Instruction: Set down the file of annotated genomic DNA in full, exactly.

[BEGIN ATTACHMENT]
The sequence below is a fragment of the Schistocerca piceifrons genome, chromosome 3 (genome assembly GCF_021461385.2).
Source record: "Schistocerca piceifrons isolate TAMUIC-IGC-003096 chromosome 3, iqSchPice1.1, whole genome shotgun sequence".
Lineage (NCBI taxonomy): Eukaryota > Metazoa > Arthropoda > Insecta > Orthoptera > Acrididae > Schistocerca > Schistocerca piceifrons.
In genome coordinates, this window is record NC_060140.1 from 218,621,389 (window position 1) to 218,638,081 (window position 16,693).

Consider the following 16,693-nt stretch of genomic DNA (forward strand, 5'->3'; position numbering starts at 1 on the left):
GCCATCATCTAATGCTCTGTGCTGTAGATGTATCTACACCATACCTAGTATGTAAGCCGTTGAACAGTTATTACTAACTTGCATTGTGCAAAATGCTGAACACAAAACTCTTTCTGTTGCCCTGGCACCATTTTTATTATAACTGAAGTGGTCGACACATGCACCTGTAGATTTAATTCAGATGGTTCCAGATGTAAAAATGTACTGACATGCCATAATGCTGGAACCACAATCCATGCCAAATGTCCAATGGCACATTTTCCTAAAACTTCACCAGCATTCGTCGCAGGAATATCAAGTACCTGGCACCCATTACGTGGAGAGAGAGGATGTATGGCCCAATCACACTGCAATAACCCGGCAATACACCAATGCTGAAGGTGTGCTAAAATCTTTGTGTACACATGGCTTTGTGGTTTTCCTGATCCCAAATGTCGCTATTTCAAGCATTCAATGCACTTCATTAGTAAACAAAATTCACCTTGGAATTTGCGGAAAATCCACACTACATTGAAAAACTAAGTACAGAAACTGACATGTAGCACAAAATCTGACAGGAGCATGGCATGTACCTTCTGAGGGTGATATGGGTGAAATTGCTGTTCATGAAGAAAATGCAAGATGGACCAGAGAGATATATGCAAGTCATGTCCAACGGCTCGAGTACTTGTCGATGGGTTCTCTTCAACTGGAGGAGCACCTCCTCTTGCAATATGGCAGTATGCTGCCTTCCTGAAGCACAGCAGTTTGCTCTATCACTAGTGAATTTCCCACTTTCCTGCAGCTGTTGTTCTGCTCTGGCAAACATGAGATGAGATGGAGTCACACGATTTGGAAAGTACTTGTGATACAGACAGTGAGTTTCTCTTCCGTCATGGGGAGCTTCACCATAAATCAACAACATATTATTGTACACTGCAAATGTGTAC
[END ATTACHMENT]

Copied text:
The sequence below is a fragment of the Schistocerca piceifrons genome, chromosome 3 (genome assembly GCF_021461385.2).
Source record: "Schistocerca piceifrons isolate TAMUIC-IGC-003096 chromosome 3, iqSchPice1.1, whole genome shotgun sequence".
Lineage (NCBI taxonomy): Eukaryota > Metazoa > Arthropoda > Insecta > Orthoptera > Acrididae > Schistocerca > Schistocerca piceifrons.
In genome coordinates, this window is record NC_060140.1 from 218,621,389 (window position 1) to 218,638,081 (window position 16,693).

Consider the following 16,693-nt stretch of genomic DNA (forward strand, 5'->3'; position numbering starts at 1 on the left):
GCCATCATCTAATGCTCTGTGCTGTAGATGTATCTACACCATACCTAGTATGTAAGCCGTTGAACAGTTATTACTAACTTGCATTGTGCAAAATGCTGAACACAAAACTCTTTCTGTTGCCCTGGCACCATTTTTATTATAACTGAAGTGGTCGACACATGCACCTGTAGATTTAATTCAGATGGTTCCAGATGTAAAAATGTACTGACATGCCATAATGCTGGAACCACAATCCATGCCAAATGTCCAATGGCACATTTTCCTAAAACTTCACCAGCATTCGTCGCAGGAATATCAAGTACCTGGCACCCATTACGTGGAGAGAGAGGATGTATGGCCCAATCACACTGCAATAACCCGGCAATACACCAATGCTGAAGGTGTGCTAAAATCTTTGTGTACACATGGCTTTGTGGTTTTCCTGATCCCAAATGTCGCTATTTCAAGCATTCAATGCACTTCATTAGTAAACAAAATTCACCTTGGAATTTGCGGAAAATCCACACTACATTGAAAAACTAAGTACAGAAACTGACATGTAGCACAAAATCTGACAGGAGCATGGCATGTACCTTCTGAGGGTGATATGGGTGAAATTGCTGTTCATGAAGAAAATGCAAGATGGACCAGAGAGATATATGCAAGTCATGTCCAACGGCTCGAGTACTTGTCGATGGGTTCTCTTCAACTGGAGGAGCACCTCCTCTTGCAATATGGCAGTATGCTGCCTTCCTGAAGCACAGCAGTTTGCTCTATCACTAGTGAATTTCCCACTTTCCTGCAGCTGTTGTTCTGCTCTGGCAAACATGAGATGAGATGGAGTCACACGATTTGGAAAGTACTTGTGATACAGACAGTGAGTTTCTCTTCCGTCATGGGGAGCTTCACCATAAATCAACAACATATTATTGTACACTGCAAATGTGTAC